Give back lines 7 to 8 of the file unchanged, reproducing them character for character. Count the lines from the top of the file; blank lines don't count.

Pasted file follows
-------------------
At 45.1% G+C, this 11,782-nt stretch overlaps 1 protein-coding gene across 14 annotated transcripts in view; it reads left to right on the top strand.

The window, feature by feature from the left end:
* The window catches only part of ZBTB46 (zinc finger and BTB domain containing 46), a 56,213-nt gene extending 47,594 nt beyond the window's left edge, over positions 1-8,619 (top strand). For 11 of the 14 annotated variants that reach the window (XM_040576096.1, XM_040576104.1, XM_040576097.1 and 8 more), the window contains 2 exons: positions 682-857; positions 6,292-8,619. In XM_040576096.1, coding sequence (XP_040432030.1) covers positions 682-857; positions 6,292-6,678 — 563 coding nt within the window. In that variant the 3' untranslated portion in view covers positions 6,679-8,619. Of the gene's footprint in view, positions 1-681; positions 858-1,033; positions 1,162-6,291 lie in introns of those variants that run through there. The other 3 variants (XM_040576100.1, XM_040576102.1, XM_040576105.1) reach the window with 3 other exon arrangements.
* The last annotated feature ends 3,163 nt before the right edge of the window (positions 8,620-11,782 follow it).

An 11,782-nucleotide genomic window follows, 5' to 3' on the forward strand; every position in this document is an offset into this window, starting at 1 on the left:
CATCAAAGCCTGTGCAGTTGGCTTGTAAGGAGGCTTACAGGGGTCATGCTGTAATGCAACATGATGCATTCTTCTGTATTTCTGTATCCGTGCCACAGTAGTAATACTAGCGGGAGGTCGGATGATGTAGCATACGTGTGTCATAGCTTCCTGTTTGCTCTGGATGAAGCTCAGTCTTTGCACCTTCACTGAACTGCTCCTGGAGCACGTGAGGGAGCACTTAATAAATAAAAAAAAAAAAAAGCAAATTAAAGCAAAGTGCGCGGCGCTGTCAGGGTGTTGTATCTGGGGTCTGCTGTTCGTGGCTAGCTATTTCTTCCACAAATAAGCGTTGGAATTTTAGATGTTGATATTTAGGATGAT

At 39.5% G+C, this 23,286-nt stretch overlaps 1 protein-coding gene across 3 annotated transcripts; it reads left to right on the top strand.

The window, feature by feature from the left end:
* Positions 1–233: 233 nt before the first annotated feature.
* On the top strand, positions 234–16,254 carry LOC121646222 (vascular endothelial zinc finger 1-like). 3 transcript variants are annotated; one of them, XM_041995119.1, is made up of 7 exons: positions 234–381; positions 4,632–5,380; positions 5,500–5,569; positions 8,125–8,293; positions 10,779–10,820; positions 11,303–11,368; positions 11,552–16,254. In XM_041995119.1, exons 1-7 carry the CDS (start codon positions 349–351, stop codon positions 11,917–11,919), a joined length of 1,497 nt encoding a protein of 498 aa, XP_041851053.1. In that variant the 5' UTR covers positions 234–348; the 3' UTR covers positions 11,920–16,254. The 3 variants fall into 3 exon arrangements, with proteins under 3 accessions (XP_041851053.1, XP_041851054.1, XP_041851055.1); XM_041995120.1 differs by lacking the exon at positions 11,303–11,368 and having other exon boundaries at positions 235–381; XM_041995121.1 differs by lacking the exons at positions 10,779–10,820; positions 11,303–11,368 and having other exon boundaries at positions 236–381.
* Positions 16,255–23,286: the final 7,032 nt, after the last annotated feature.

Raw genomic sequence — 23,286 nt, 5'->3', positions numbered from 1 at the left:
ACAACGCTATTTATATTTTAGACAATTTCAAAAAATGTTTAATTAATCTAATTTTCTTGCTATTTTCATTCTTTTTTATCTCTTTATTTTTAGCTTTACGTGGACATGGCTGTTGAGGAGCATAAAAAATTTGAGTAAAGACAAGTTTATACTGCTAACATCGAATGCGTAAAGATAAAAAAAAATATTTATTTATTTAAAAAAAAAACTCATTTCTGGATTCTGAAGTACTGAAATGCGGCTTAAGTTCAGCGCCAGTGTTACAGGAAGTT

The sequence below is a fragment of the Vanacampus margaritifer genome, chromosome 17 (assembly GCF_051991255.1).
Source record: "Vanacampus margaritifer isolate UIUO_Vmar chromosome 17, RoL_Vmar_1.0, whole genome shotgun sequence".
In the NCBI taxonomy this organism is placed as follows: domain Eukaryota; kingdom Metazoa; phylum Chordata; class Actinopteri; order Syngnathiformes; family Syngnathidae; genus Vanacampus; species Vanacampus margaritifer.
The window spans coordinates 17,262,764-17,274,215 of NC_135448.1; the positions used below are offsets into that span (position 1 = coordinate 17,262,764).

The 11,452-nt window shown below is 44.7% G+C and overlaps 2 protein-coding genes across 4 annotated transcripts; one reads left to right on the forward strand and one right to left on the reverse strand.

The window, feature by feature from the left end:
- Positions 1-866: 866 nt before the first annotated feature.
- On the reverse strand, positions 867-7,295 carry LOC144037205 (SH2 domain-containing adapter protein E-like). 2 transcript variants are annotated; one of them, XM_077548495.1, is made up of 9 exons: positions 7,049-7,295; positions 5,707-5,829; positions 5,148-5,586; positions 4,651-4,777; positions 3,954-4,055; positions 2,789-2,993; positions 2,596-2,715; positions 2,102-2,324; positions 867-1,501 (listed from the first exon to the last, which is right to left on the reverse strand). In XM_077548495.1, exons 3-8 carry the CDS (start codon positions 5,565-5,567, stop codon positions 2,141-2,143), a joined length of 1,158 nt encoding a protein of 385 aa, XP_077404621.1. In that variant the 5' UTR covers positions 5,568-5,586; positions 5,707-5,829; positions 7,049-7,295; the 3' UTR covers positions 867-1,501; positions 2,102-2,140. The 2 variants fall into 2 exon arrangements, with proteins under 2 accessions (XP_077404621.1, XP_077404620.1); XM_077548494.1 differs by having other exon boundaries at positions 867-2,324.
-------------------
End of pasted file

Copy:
At 39.5% G+C, this 23,286-nt stretch overlaps 1 protein-coding gene across 3 annotated transcripts; it reads left to right on the top strand.

The window, feature by feature from the left end: